Treaty Commissions are associated with the Cooperative Relationships program activity within the Government strategic outcome as outlined in the departmental Program Activity Architecture. The strategic outcome supports good governance, effective institutions and cooperative relationships with First Nations, Inuit and Northerners, thus, helping Aboriginal people participate more fully in Canada's political, social and economic development. The expected results linked with the activity Cooperative Relationships is the relationships between parties based on trust, respect, understanding, shared responsibilities, accountability, rights, and dialogue, as well as the reconciliation of Aboriginal and other interests through research, assessment, negotiation and implementation of claims and self-government agreements. The mandates and expected results of the Treaty Commissions in both Saskatchewan and Manitoba reflect aspects of this desired outcome.

Moreover, the work conducted by the Treaty Commissions in Saskatchewan and Manitoba supports other departmental priorities areas, including:

3.2 Consistency with First Nations Priorities

First Nations view treaty as the mechanism that governs their relationship with the Crown and its government. Honouring the spirit and intent of treaties, respecting the treaty relationship and developing contemporary and common understandings of treaty rights, remain a priority for First Nations. First Nations in both Manitoba and Saskatchewan stress the need to move toward interpretation and implementation of treaties, in addition to the current activities undertaken by the Treaty Commissions in the areas of public education, independent research, partnerships, facilitation and conflict mediation. Treaty implementation is seen as a vehicle for improving the socio-economic conditions of First Nation people.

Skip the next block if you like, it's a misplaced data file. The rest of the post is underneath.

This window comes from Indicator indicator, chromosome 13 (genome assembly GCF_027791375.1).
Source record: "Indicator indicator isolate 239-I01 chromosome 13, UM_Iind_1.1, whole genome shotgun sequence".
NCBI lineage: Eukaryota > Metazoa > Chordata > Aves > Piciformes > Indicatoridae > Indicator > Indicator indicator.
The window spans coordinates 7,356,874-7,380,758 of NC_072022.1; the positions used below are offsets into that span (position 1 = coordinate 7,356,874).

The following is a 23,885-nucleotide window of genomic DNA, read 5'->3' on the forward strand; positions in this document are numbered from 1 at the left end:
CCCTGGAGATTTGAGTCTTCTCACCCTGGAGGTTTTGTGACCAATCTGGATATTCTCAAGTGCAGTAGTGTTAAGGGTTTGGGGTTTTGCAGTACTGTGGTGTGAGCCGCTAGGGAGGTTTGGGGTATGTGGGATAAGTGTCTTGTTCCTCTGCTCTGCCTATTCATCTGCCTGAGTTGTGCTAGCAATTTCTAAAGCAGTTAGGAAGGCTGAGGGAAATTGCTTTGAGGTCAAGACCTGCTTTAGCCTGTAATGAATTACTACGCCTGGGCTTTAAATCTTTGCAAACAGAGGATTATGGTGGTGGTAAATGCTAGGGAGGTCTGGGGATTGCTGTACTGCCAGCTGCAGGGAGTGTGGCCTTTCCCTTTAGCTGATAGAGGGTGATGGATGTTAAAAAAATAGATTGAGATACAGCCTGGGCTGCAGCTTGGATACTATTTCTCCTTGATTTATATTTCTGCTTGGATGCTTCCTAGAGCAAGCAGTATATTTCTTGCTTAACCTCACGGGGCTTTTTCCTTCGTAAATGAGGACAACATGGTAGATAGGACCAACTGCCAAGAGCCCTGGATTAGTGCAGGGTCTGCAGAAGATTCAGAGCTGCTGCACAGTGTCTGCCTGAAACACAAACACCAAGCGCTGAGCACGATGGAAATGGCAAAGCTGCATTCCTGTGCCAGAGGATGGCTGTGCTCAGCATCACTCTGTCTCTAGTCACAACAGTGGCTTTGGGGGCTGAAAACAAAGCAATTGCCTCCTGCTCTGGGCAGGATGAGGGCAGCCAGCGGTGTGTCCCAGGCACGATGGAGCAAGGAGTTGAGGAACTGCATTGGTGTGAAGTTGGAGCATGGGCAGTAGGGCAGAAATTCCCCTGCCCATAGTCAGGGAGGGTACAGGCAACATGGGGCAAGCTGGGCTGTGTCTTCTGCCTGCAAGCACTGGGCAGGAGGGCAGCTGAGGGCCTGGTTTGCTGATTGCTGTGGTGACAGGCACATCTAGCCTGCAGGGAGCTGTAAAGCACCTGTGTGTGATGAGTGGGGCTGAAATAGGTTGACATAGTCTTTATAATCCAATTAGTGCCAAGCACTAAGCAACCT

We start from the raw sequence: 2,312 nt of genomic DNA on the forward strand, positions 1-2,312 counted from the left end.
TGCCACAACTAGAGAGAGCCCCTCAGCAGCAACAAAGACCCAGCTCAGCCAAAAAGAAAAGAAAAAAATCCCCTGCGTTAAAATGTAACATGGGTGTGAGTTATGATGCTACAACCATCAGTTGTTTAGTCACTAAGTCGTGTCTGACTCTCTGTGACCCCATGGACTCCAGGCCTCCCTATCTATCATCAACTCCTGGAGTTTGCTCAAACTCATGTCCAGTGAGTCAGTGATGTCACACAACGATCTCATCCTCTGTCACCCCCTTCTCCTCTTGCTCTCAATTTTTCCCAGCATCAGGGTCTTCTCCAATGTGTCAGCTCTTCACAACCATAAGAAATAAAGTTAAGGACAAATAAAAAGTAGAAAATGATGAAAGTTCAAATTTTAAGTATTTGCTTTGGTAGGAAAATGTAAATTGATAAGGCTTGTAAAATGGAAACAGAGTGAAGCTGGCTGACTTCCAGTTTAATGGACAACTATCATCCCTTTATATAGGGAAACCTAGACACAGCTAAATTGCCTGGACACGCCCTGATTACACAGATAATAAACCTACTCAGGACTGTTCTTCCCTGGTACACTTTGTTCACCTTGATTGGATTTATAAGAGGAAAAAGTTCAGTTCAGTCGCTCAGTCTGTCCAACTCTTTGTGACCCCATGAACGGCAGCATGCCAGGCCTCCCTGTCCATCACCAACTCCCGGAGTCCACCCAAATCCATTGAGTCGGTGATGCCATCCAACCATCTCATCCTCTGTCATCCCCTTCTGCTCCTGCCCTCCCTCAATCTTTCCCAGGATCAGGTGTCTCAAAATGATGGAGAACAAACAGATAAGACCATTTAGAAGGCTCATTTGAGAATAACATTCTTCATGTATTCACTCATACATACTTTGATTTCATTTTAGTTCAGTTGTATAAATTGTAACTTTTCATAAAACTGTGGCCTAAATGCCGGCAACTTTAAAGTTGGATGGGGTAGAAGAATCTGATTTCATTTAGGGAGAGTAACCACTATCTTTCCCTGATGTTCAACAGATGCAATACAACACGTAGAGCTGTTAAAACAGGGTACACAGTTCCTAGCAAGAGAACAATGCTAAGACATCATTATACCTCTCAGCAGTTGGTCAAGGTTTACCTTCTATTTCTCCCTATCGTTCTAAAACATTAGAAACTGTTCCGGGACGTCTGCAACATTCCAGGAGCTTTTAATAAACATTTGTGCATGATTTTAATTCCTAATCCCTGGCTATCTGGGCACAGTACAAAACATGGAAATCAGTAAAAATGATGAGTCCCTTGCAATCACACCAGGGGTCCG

3.3 Continuing Need for Treaty Commissions

As stated by the former Treaty Commissioner for Saskatchewan, the Honourable Judge David M. Arnot,

"The treaties are an integral part of the fabric of our Constitution. They form the bedrock foundation of the relationship between the Treaty First Nations and the Government of Canada. It is from the treaties that all things must flow in the treaty relationship. They represent the common intersection both historically and politically between nations. They created a relationship, which is perpetual and unalterable in its foundation principles. The treaties are the basis for a continuous intergovernmental relationship."[Note 4]

There remains a continuing need for reconciliation and a revitalization of treaty relationships leading to treaty implementation in a modern context. First Nations speak to and interpret treaties as living documents and refer to the spirit and intent of treaties. First Nations see treaties as largely unfulfilled. Canada interprets treaties through the written text of treaties as legal documents that define the Crown's obligations and the rights of treaty signatories. The mandates of both commissions emphasize facilitating dialogue between the parties. Treaty Commissions continue to have a role to play in providing a forum in which to manage the fundamentally different perspectives on the treaty relationship between First Nations and Canada. The activities carried out by Treaty Commissions support dialogue and negotiation rather than rights-based or judicial approaches for addressing treaty issues. This work supports improving the relationships between Canada and Treaty First Nations based on trust, respect, understanding, shared responsibilities, accountability, rights, and dialogue.